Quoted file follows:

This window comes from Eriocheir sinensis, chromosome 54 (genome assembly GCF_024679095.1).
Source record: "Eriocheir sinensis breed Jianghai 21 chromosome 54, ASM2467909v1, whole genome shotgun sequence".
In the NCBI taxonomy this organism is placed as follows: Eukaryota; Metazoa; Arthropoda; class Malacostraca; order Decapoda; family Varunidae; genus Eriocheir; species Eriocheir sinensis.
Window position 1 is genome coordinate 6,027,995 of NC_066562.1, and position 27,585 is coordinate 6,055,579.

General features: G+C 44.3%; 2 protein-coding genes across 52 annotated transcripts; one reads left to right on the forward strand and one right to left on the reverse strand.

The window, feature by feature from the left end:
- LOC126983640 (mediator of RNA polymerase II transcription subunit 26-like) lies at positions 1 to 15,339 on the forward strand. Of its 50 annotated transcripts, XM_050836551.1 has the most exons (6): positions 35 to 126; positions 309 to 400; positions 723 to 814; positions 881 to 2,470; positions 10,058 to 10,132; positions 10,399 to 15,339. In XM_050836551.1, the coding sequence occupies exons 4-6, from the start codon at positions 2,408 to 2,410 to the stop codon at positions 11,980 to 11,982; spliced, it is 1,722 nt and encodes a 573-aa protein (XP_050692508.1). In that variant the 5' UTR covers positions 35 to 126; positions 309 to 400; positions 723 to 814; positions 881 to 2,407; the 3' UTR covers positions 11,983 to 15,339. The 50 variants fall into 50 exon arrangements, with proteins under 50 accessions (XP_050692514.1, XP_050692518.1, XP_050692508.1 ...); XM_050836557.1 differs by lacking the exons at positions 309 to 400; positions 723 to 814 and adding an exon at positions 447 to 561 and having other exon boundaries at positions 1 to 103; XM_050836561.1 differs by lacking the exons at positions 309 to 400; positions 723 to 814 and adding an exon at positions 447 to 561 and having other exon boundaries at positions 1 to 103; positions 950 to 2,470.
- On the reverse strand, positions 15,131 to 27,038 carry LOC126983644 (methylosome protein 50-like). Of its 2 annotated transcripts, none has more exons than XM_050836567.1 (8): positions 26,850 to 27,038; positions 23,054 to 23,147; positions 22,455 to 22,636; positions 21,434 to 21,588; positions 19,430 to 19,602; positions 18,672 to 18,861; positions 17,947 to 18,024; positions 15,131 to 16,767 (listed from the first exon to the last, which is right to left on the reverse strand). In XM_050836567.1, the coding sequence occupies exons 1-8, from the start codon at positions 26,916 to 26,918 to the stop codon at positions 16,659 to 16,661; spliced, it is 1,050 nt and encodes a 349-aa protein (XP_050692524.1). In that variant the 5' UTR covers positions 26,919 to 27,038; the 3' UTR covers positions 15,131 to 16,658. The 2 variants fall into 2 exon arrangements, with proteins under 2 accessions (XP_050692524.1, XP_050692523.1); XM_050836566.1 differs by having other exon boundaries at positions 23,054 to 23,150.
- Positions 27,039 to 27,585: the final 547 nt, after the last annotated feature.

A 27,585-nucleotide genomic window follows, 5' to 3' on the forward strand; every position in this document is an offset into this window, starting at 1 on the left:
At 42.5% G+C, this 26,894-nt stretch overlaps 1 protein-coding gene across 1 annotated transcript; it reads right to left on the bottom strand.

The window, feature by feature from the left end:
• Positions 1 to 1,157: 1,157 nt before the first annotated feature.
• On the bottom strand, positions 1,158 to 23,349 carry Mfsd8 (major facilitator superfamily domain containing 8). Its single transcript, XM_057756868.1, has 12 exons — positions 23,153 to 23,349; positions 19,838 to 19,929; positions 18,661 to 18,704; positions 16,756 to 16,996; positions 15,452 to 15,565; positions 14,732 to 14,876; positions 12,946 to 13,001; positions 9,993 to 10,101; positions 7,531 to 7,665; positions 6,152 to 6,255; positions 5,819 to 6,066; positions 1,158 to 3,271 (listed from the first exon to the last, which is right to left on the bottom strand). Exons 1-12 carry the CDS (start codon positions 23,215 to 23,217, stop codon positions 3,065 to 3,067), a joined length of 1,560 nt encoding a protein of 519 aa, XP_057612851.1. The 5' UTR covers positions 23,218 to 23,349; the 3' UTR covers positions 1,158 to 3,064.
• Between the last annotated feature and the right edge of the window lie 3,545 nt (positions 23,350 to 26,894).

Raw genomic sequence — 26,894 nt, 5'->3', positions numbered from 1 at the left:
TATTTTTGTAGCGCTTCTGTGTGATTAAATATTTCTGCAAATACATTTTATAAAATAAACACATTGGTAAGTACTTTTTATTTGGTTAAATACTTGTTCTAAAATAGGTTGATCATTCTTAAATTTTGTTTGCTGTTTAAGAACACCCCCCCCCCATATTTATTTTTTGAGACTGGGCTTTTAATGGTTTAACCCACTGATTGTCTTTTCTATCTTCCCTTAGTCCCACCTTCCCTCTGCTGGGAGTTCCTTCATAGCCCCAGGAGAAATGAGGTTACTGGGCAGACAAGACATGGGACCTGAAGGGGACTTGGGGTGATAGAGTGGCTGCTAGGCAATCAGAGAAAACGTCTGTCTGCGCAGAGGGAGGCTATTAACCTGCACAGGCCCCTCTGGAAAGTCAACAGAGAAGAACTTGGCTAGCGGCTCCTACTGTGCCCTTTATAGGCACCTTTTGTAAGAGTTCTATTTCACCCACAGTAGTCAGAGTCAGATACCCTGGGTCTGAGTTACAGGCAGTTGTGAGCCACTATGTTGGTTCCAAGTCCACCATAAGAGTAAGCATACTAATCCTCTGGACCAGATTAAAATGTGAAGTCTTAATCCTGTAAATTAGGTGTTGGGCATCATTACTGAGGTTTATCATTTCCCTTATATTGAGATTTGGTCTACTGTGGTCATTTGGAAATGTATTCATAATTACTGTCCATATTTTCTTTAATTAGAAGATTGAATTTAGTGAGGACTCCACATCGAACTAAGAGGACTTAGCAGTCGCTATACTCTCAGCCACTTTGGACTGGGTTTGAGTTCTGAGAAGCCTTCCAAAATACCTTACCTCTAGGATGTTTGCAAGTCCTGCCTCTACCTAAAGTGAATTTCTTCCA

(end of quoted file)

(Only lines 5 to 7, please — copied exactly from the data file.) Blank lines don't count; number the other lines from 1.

General features: G+C 44.3%; 2 protein-coding genes across 52 annotated transcripts; one reads left to right on the forward strand and one right to left on the reverse strand.

The window, feature by feature from the left end:
- LOC126983640 (mediator of RNA polymerase II transcription subunit 26-like) lies at positions 1 to 15,339 on the forward strand. Of its 50 annotated transcripts, XM_050836551.1 has the most exons (6): positions 35 to 126; positions 309 to 400; positions 723 to 814; positions 881 to 2,470; positions 10,058 to 10,132; positions 10,399 to 15,339. In XM_050836551.1, the coding sequence occupies exons 4-6, from the start codon at positions 2,408 to 2,410 to the stop codon at positions 11,980 to 11,982; spliced, it is 1,722 nt and encodes a 573-aa protein (XP_050692508.1). In that variant the 5' UTR covers positions 35 to 126; positions 309 to 400; positions 723 to 814; positions 881 to 2,407; the 3' UTR covers positions 11,983 to 15,339. The 50 variants fall into 50 exon arrangements, with proteins under 50 accessions (XP_050692514.1, XP_050692518.1, XP_050692508.1 ...); XM_050836557.1 differs by lacking the exons at positions 309 to 400; positions 723 to 814 and adding an exon at positions 447 to 561 and having other exon boundaries at positions 1 to 103; XM_050836561.1 differs by lacking the exons at positions 309 to 400; positions 723 to 814 and adding an exon at positions 447 to 561 and having other exon boundaries at positions 1 to 103; positions 950 to 2,470.